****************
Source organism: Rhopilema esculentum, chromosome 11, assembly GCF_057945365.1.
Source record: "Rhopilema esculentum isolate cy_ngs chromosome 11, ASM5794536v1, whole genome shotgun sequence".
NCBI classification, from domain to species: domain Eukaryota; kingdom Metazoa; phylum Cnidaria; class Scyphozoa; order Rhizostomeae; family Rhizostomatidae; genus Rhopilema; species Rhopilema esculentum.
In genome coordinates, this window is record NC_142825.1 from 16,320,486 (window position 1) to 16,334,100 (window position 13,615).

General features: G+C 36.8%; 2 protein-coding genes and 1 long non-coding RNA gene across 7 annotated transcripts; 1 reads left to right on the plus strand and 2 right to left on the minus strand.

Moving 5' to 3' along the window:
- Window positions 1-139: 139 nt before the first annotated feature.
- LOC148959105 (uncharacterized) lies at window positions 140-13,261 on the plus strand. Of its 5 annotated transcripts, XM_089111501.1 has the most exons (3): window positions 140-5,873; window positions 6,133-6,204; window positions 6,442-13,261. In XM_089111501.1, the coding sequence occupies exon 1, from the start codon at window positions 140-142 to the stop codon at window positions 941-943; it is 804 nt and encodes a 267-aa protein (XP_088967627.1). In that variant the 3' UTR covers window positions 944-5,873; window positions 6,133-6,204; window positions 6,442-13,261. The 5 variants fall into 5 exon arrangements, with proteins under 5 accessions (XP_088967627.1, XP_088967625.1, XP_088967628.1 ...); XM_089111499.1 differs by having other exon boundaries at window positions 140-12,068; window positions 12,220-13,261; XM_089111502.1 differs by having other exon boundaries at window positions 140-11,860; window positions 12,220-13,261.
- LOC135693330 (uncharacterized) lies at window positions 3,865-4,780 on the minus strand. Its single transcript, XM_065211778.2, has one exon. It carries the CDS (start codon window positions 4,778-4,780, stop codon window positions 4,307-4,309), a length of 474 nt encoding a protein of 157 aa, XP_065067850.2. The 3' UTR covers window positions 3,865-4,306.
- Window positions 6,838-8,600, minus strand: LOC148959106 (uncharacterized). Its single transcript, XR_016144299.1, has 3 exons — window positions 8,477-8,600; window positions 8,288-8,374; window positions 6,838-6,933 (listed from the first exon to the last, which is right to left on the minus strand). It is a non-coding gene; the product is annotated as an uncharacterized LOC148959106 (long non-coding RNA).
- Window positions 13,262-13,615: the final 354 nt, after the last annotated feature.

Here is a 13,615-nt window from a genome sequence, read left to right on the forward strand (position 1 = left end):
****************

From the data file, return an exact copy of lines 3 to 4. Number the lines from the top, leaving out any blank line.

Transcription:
NCBI classification, from domain to species: domain Eukaryota; kingdom Metazoa; phylum Cnidaria; class Scyphozoa; order Rhizostomeae; family Rhizostomatidae; genus Rhopilema; species Rhopilema esculentum.
In genome coordinates, this window is record NC_142825.1 from 16,320,486 (window position 1) to 16,334,100 (window position 13,615).